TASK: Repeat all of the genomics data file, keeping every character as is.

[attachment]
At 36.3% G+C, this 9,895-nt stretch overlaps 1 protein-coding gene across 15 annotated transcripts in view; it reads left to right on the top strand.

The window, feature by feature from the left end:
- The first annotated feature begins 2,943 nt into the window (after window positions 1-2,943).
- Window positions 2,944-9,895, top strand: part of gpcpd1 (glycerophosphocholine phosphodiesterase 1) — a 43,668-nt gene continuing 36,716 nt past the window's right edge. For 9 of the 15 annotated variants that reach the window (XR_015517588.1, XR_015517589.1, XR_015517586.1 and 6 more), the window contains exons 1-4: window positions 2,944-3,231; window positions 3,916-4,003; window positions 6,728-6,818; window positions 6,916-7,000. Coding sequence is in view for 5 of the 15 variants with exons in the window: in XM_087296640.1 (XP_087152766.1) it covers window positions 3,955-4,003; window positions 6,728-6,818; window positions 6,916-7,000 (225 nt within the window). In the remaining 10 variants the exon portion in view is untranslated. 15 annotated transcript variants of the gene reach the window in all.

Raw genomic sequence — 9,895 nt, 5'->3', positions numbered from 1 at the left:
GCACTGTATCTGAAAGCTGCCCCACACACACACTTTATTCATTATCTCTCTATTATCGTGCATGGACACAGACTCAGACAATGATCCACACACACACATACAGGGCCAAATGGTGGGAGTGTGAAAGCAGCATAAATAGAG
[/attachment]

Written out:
At 36.3% G+C, this 9,895-nt stretch overlaps 1 protein-coding gene across 15 annotated transcripts in view; it reads left to right on the top strand.

The window, feature by feature from the left end:
- The first annotated feature begins 2,943 nt into the window (after window positions 1-2,943).
- Window positions 2,944-9,895, top strand: part of gpcpd1 (glycerophosphocholine phosphodiesterase 1) — a 43,668-nt gene continuing 36,716 nt past the window's right edge. For 9 of the 15 annotated variants that reach the window (XR_015517588.1, XR_015517589.1, XR_015517586.1 and 6 more), the window contains exons 1-4: window positions 2,944-3,231; window positions 3,916-4,003; window positions 6,728-6,818; window positions 6,916-7,000. Coding sequence is in view for 5 of the 15 variants with exons in the window: in XM_087296640.1 (XP_087152766.1) it covers window positions 3,955-4,003; window positions 6,728-6,818; window positions 6,916-7,000 (225 nt within the window). In the remaining 10 variants the exon portion in view is untranslated. 15 annotated transcript variants of the gene reach the window in all.

Raw genomic sequence — 9,895 nt, 5'->3', positions numbered from 1 at the left:
GCACTGTATCTGAAAGCTGCCCCACACACACACTTTATTCATTATCTCTCTATTATCGTGCATGGACACAGACTCAGACAATGATCCACACACACACATACAGGGCCAAATGGTGGGAGTGTGAAAGCAGCATAAATAGAG